The Pou Herenga Tai – Twin Coast Cycle Trail includes both on and off-road cycle trails, each of which presents different safety considerations. Below is some general information to help keep you safe in the outdoors in any environment and more specific information relating to safety cycling on the road.
Safety in the Outdoors
The New Zealand Cycle Trail has adopted the New Zealand Mountain Safety Council’s Outdoor Safety Code, which can be applied across all types of outdoor activities, sports and recreation.
The five safety points below have been created through expert consultation and are the core to all outdoor safety practices.
All of the safety points can be expanded upon depending on the type of cycling you’re planning to do and the associated level of risk – so use them as a starting point and make sure you know all you can about the trail before you head off.
In an Emergency call 111 – NB: there is limited cell phone coverage across some parts of the trail.
Important – Don’t forget to lock your bike!
Dogs on the Trail
Dogs are permitted on some sections of the trail but must be on a lead. No dogs in the following areas: 1. Between the Macadamia Orchard (Horeke Rd west of Okaihau settlement) through farmland through to Mangataraire Road. This is a 12.5km section of trail. (Okaihau to Horeke) 2. There are a number parcels of land adjacent to Horeke Road managed under the Utakura No. 7 Inc. which prohibit dogs and horses. (Okaihau to Horeke) 3. The section of cycle trail which comes off Ngapipito Road (Moerewa) and navigates to the suspension bridges also prohibits dogs. (Kawakawa to Kaikohe)
1. Plan your trip
Seek local knowledge and plan the route you will take and the amount of time you can reasonably expect it to take.
2. Tell Someone Your Plans
Tell someone your plans and leave a date to raise the alarm if you haven’t returned.
The New Zealand Cycle Trail recommends that you don’t ride alone, especially if you’re heading into remote areas.
The New Zealand Outdoors Intentions Process (endorsed by New Zealand’s search and rescue agencies) provides 3 simple options which enable you to ‘tell someone’ all the details about your ride into the outdoors.
3. Be aware of the weather
New Zealand’s weather can be highly unpredictable. Always check the forecast before you head off and be prepared for weather changes. Just because you are in the Far North don’t think you don’t need to be prepared.
Sun in NZ is extremely harsh, causing dehydration, sunstroke and sunburn. Keep and eye out for wind and rain, and we have flood spots on the trail so please look at the weather for the area.
4. Know your limits
Your responsibility is to enjoy and maximise your riding experience, while reducing and minimising the risk.
Challenge yourself, but ride within your physical limits and ability.
5. Take sufficient supplies
Make sure you have enough food, clothing, equipment and emergency rations for the worst-case scenario. Take some basic bike tools for any repairs and an appropriate means of communication.
The central point of the trail is Kaikohe
The Twin Coast Cycle Trail runs from one coast to the other so weather can be different in the same day.
Safety on the Road
Following are a few simple tips to help keep you stay safe when you’re out on the road.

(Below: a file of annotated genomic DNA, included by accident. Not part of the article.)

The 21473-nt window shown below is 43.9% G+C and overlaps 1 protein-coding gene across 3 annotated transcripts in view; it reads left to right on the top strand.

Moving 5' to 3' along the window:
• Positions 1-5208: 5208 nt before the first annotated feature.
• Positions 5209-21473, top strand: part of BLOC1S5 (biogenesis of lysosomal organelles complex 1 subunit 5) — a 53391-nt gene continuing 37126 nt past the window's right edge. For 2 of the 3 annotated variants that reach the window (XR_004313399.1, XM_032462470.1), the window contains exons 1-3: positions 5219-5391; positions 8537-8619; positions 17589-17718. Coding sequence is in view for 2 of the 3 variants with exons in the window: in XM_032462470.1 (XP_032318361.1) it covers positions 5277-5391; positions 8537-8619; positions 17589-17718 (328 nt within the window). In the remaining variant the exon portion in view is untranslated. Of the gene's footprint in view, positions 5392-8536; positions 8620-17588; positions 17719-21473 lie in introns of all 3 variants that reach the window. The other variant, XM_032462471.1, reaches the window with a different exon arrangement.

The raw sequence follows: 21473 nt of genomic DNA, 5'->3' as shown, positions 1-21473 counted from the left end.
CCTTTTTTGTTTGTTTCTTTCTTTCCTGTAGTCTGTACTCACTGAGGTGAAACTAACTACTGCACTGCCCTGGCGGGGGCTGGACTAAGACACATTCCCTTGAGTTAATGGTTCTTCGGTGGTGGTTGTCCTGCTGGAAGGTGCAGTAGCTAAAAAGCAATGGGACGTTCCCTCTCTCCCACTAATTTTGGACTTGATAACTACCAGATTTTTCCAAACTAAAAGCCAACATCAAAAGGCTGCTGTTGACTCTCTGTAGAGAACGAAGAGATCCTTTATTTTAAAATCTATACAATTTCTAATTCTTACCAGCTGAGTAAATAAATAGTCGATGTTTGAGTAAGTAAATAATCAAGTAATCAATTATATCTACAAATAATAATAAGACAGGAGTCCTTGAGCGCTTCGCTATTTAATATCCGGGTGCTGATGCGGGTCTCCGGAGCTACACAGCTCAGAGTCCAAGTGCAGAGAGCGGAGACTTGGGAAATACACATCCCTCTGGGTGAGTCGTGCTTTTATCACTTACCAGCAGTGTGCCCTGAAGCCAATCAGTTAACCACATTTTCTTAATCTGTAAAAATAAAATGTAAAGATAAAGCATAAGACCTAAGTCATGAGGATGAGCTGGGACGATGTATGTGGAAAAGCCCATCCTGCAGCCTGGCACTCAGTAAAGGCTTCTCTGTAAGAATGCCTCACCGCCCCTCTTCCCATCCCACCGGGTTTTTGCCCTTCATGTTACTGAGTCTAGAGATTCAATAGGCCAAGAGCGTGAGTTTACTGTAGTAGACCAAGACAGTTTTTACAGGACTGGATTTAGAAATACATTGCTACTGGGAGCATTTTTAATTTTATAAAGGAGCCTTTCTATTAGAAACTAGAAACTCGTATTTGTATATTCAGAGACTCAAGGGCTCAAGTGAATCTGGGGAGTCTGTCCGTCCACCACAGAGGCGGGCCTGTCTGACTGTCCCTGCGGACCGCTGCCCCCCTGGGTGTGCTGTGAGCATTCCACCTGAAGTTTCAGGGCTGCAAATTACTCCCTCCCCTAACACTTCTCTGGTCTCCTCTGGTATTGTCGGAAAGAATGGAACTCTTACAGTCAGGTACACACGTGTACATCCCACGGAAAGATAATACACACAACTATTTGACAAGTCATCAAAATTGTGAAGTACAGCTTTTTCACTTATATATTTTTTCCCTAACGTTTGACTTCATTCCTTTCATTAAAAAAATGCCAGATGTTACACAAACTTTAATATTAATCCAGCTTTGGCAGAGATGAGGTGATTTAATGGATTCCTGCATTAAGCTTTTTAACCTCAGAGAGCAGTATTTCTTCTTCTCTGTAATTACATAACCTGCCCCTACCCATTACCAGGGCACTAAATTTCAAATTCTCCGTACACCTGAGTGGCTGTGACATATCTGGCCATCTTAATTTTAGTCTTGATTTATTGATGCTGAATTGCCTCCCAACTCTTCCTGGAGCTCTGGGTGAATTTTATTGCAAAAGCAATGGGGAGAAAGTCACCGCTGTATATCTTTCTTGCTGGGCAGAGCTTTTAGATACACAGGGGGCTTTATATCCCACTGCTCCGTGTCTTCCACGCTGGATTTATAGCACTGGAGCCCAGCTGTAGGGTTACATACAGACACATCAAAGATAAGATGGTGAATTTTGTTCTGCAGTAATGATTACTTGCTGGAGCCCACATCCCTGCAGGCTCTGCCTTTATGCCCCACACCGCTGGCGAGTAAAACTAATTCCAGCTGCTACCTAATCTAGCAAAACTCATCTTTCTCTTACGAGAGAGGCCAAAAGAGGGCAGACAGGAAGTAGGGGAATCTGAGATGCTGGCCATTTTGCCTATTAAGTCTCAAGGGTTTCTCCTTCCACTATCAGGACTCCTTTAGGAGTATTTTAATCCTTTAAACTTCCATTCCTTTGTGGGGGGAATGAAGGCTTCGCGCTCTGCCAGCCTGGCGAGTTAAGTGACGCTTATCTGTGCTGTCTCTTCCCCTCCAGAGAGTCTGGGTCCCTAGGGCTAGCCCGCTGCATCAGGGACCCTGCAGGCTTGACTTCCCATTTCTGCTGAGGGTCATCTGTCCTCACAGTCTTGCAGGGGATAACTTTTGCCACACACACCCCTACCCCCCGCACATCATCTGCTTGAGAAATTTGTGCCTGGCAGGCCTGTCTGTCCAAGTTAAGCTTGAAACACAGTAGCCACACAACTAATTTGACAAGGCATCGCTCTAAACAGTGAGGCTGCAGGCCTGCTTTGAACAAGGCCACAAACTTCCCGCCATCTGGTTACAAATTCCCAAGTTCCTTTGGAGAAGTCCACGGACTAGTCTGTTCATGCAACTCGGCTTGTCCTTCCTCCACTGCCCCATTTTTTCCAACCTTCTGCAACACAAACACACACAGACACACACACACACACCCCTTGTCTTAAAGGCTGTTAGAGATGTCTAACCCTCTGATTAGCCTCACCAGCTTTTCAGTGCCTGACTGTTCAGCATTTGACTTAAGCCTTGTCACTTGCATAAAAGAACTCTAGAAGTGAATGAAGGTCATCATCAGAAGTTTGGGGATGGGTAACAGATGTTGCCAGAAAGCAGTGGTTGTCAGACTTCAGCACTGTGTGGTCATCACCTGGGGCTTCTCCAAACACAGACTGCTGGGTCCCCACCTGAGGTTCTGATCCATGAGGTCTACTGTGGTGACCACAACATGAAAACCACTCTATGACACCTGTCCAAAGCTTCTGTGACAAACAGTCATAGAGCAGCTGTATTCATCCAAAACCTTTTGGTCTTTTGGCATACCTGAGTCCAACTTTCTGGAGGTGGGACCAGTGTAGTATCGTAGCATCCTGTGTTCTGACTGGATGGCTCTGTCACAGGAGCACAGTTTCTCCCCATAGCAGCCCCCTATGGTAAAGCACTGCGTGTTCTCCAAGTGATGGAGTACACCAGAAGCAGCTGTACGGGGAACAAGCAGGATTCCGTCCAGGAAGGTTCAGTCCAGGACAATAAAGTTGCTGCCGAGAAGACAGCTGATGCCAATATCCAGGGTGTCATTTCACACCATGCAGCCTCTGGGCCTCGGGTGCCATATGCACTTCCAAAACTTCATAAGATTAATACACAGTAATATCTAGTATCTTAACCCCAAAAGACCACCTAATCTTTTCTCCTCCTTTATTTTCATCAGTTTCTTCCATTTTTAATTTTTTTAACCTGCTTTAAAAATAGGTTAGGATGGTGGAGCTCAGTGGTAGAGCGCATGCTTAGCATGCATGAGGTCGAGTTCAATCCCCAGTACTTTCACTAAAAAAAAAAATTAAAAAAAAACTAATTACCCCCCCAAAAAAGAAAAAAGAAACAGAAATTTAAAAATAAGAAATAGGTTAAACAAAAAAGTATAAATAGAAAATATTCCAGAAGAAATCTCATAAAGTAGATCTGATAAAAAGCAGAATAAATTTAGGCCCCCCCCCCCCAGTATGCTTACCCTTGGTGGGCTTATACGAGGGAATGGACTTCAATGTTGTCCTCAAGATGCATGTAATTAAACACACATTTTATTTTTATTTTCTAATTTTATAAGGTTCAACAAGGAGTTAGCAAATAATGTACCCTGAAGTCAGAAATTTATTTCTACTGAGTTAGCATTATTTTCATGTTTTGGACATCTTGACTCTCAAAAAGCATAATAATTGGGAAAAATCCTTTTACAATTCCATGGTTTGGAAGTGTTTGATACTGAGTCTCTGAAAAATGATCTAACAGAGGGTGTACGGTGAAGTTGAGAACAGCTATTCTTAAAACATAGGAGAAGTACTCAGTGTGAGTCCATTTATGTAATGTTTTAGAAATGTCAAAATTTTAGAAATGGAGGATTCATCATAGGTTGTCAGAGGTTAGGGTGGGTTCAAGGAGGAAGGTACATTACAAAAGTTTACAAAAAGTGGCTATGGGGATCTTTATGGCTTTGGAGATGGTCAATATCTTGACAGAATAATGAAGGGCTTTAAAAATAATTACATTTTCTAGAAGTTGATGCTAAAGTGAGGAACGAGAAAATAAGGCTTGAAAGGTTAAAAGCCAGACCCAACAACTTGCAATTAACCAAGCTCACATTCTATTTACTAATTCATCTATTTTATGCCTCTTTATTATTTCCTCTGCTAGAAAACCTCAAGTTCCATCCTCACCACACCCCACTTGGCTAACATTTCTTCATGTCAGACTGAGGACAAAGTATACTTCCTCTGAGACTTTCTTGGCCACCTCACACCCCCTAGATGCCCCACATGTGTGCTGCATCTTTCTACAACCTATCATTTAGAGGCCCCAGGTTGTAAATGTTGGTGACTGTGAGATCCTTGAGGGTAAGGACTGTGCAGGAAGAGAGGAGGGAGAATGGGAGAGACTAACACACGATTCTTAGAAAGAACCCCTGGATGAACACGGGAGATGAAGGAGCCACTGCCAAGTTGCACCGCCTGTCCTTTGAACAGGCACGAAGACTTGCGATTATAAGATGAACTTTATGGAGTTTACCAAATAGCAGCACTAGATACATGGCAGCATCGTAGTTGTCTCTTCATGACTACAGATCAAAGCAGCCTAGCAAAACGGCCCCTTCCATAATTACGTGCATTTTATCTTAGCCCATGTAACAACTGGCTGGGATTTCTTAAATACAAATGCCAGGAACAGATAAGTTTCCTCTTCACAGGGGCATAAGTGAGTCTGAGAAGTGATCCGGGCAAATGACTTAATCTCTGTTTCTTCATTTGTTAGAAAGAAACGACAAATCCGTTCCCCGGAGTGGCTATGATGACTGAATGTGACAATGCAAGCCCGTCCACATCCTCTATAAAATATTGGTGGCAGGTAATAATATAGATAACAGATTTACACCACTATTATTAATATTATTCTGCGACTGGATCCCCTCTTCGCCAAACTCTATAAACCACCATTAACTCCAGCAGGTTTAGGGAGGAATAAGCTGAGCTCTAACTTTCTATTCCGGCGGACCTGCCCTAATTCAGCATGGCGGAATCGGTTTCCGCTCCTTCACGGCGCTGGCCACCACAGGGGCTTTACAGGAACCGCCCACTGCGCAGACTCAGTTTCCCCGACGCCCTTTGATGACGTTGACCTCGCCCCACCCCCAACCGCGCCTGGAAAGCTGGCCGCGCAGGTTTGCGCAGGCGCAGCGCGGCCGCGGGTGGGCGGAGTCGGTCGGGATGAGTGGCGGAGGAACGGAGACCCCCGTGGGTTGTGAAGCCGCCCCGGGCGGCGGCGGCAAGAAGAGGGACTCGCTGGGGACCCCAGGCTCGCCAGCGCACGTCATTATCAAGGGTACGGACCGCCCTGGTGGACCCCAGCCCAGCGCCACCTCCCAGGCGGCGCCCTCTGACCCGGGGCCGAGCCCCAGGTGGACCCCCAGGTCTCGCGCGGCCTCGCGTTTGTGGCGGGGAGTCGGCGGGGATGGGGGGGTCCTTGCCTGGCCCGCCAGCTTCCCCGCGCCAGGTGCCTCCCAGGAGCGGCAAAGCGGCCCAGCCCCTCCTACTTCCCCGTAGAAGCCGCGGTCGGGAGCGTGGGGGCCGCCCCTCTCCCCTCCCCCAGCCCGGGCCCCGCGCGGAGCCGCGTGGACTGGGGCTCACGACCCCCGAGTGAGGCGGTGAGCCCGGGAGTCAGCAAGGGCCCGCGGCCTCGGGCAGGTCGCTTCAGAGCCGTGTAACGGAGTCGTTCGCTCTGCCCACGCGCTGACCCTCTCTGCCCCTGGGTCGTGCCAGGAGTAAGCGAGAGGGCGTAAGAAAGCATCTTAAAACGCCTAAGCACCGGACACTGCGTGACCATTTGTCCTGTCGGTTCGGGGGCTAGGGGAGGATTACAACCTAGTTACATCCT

Be Seen – Wear high visibility or brightly coloured clothing. Use front and rear lights at night, in low light and in poor visibility such as fog or rain.
Be Aware – Watch and listen for approaching vehicles, pedestrians, potholes, animals, car doors opening and other potential hazards.
Be Predictable – Make eye contact with other road users. Maintain a straight line, keep to the left and signal your intentions clearly.
Be Confident – Know how to safely approach railway crossings, roundabouts and intersections etc. Use hand signals to indicate your intentions and a bell to alert other road users to your presence.
Be Safe – Ride to the conditions and follow the road rules. Cycle no more than two abreast and ride single file where visibility is an issue or traffic is busy. Keep at least one metre away from parked cars and use cycle lanes.
Be Patient – Slow down near parked or lined up vehicles. Pass slowly and only when safe. On narrow windy roads, pull over where practical to allow vehicles to pass.
Be Prepared – Wear an approved helmet and check your bike regularly. Plan your route and carry sufficient water and food, along with basic tools for any repairs.
The AdventureSmart website aims to provide both visitors and New Zealanders with a centralised online location for safety information and planning support, prior to engaging in outdoors activities in New Zealand. It provides lots of useful tips, links and advice to help you plan and prepare – to ensure you enjoy your adventure safely.
If you’re cycling on the road, you must know New Zealand’s road rules. The Official New Zealand Code for Cyclists, developed by the New Zealand Transport Agency, is a user-friendly guide to New Zealand’s traffic law and safe driving practices.
Bike Wise is a national cycling programme of activities, promoting cycling as a fun, healthy and safe way to travel in New Zealand. Bikewise month, held in February each year, encompasses a wide range of activities and events across the country. You’ll also find lots of information about cycling in general and how to keep safe on New Zealand roads.
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